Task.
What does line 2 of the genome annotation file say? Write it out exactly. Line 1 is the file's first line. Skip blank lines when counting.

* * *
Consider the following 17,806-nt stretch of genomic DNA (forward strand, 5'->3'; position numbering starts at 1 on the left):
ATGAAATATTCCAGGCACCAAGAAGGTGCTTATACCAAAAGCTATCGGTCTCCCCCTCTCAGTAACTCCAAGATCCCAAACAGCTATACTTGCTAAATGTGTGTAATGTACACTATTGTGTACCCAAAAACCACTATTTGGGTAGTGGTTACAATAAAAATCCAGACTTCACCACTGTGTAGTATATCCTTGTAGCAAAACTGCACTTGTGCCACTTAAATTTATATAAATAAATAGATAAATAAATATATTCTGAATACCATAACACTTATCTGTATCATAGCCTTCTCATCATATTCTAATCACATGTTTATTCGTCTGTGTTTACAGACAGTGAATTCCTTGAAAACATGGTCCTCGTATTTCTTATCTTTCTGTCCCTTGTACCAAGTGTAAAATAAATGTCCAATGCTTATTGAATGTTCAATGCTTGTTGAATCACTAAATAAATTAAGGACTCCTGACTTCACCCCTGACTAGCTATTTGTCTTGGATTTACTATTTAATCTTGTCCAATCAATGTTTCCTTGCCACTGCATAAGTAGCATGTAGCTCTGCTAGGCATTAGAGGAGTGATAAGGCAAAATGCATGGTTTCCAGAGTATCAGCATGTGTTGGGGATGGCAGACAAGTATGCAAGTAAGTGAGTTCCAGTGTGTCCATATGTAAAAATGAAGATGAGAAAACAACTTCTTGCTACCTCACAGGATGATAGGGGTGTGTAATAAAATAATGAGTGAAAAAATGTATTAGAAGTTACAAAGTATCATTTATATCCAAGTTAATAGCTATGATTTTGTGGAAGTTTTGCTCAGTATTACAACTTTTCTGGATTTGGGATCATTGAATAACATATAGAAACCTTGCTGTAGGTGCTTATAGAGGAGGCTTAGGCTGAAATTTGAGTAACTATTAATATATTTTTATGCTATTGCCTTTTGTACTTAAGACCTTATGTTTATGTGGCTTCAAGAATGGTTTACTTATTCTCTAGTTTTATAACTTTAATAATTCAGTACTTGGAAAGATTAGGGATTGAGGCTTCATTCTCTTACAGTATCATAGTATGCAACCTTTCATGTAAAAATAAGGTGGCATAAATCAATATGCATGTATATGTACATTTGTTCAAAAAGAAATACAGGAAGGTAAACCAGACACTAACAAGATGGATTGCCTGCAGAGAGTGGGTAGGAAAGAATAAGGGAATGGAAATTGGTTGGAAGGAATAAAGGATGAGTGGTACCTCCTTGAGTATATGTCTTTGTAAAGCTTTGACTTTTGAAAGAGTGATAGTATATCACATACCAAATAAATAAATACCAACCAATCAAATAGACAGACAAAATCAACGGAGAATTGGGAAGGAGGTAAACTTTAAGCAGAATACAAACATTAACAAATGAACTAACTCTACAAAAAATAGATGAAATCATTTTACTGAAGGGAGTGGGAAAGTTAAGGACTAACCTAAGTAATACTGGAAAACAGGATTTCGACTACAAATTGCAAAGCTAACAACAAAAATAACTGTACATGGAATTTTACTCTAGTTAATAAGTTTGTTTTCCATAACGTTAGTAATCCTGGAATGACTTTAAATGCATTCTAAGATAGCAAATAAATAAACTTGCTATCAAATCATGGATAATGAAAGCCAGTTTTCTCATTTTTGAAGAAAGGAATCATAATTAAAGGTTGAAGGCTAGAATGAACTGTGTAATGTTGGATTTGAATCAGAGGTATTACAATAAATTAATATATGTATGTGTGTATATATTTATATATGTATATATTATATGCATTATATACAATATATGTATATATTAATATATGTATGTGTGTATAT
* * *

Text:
ATGAAATATTCCAGGCACCAAGAAGGTGCTTATACCAAAAGCTATCGGTCTCCCCCTCTCAGTAACTCCAAGATCCCAAACAGCTATACTTGCTAAATGTGTGTAATGTACACTATTGTGTACCCAAAAACCACTATTTGGGTAGTGGTTACAATAAAAATCCAGACTTCACCACTGTGTAGTATATCCTTGTAGCAAAACTGCACTTGTGCCACTTAAATTTATATAAATAAATAGATAAATAAATATATTCTGAATACCATAACACTTATCTGTATCATAGCCTTCTCATCATATTCTAATCACATGTTTATTCGTCTGTGTTTACAGACAGTGAATTCCTTGAAAACATGGTCCTCGTATTTCTTATCTTTCTGTCCCTTGTACCAAGTGTAAAATAAATGTCCAATGCTTATTGAATGTTCAATGCTTGTTGAATCACTAAATAAATTAAGGACTCCTGACTTCACCCCTGACTAGCTATTTGTCTTGGATTTACTATTTAATCTTGTCCAATCAATGTTTCCTTGCCACTGCATAAGTAGCATGTAGCTCTGCTAGGCATTAGAGGAGTGATAAGGCAAAATGCATGGTTTCCAGAGTATCAGCATGTGTTGGGGATGGCAGACAAGTATGCAAGTAAGTGAGTTCCAGTGTGTCCATATGTAAAAATGAAGATGAGAAAACAACTTCTTGCTACCTCACAGGATGATAGGGGTGTGTAATAAAATAATGAGTGAAAAAATGTATTAGAAGTTACAAAGTATCATTTATATCCAAGTTAATAGCTATGATTTTGTGGAAGTTTTGCTCAGTATTACAACTTTTCTGGATTTGGGATCATTGAATAACATATAGAAACCTTGCTGTAGGTGCTTATAGAGGAGGCTTAGGCTGAAATTTGAGTAACTATTAATATATTTTTATGCTATTGCCTTTTGTACTTAAGACCTTATGTTTATGTGGCTTCAAGAATGGTTTACTTATTCTCTAGTTTTATAACTTTAATAATTCAGTACTTGGAAAGATTAGGGATTGAGGCTTCATTCTCTTACAGTATCATAGTATGCAACCTTTCATGTAAAAATAAGGTGGCATAAATCAATATGCATGTATATGTACATTTGTTCAAAAAGAAATACAGGAAGGTAAACCAGACACTAACAAGATGGATTGCCTGCAGAGAGTGGGTAGGAAAGAATAAGGGAATGGAAATTGGTTGGAAGGAATAAAGGATGAGTGGTACCTCCTTGAGTATATGTCTTTGTAAAGCTTTGACTTTTGAAAGAGTGATAGTATATCACATACCAAATAAATAAATACCAACCAATCAAATAGACAGACAAAATCAACGGAGAATTGGGAAGGAGGTAAACTTTAAGCAGAATACAAACATTAACAAATGAACTAACTCTACAAAAAATAGATGAAATCATTTTACTGAAGGGAGTGGGAAAGTTAAGGACTAACCTAAGTAATACTGGAAAACAGGATTTCGACTACAAATTGCAAAGCTAACAACAAAAATAACTGTACATGGAATTTTACTCTAGTTAATAAGTTTGTTTTCCATAACGTTAGTAATCCTGGAATGACTTTAAATGCATTCTAAGATAGCAAATAAATAAACTTGCTATCAAATCATGGATAATGAAAGCCAGTTTTCTCATTTTTGAAGAAAGGAATCATAATTAAAGGTTGAAGGCTAGAATGAACTGTGTAATGTTGGATTTGAATCAGAGGTATTACAATAAATTAATATATGTATGTGTGTATATATTTATATATGTATATATTATATGCATTATATACAATATATGTATATATTAATATATGTATGTGTGTATAT